vosla managed to reconcile long-term color accuracy, attractive lamp life and, last but not least, the market-driven pricing of the finished luminaire in series production. Even today Vosla distributes the HY21W successfully and worldwide. Good for vosla, but also good for large customers, who enjoy many years of good profits and decades of safe production.
Modify, diversify – and minimize costs!
Automotive lamps that change the rules
Creativity in tight markets also includes the ability to modify novel product ideas based on a thorough understanding of market needs and consumer needs. In 2013, vosla developed the HIR2, a halogen headlamp for bi-halogen systems, for the automotive industry. The special thing about it: It combines the dipped and main beam functions in one lamp. “We were not the first to do so,” says Müller, “but we put the lamp on the market in tempered glass instead of quartz glass.” The advantage: the processing temperature during lamp production is significantly lower. Due to the lower energy consumption, vosla also achieved cost advantages for its customers. “We also offer the largest portfolio and the highest variety of types in HIR2,” says Müller. “These include the types ‘standard’, ‘longlife’, ‘+30’ with increased light emission and a blue lamp.”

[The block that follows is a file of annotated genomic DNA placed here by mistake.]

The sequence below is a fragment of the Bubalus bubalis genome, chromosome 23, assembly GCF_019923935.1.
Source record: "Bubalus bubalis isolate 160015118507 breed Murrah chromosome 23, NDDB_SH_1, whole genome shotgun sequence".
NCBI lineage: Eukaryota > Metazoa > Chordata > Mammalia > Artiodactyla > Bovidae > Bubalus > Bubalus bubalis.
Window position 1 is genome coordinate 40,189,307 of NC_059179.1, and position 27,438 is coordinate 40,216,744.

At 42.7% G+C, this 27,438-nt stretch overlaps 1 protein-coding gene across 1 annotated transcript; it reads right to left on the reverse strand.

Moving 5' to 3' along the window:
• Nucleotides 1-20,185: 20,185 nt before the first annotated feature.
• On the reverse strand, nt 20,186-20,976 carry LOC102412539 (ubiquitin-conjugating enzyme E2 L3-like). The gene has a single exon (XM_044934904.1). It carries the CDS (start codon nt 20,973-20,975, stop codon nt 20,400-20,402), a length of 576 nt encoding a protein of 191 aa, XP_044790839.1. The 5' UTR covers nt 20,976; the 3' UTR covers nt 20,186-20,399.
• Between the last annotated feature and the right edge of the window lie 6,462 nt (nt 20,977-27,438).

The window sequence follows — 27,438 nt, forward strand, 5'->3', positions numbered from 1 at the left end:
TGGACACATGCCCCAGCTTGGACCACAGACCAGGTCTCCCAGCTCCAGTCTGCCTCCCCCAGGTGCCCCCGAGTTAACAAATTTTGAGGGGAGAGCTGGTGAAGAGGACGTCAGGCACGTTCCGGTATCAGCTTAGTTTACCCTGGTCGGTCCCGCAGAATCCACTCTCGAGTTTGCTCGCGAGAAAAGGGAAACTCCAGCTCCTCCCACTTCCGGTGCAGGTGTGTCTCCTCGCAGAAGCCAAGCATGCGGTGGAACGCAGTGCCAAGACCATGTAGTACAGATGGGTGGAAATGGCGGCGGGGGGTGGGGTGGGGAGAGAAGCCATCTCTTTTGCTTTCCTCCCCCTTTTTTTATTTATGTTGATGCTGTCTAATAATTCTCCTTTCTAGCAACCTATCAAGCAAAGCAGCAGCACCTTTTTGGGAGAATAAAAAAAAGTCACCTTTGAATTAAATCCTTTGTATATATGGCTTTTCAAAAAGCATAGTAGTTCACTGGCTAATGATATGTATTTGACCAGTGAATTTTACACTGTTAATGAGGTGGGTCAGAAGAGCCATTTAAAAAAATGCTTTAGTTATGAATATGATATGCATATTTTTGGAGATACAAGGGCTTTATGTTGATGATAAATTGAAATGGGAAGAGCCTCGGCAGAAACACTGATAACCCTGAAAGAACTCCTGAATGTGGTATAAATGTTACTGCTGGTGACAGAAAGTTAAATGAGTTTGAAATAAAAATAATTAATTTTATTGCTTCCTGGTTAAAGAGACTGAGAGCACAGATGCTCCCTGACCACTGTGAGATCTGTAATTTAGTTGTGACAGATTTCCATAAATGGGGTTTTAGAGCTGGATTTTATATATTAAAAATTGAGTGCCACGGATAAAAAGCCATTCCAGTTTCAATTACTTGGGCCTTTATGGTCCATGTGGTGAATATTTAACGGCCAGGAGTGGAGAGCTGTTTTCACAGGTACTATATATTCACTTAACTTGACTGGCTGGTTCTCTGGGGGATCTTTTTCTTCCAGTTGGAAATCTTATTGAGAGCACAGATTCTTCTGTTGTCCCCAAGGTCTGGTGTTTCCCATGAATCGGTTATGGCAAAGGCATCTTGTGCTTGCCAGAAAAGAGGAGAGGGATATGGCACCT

At the futureSAX Innovation Forum in Plauen on October 27, 2015, vosla also showed how innovative power works – as one of the few selected Saxon companies to speak on this topic. The audience was impressed. Innovation today works best in the field of tension of superior product characteristics, almost radical quality management and low prices.
Today, under the NARVA and vosla brand names, vosla offers its customers no less than 500 different special lamps and over 100 different types of automotive lamps. And how does it continue? “Of course with a lot of innovation, Orlamünder smiles. “We can not help it. We’re burning for light! ”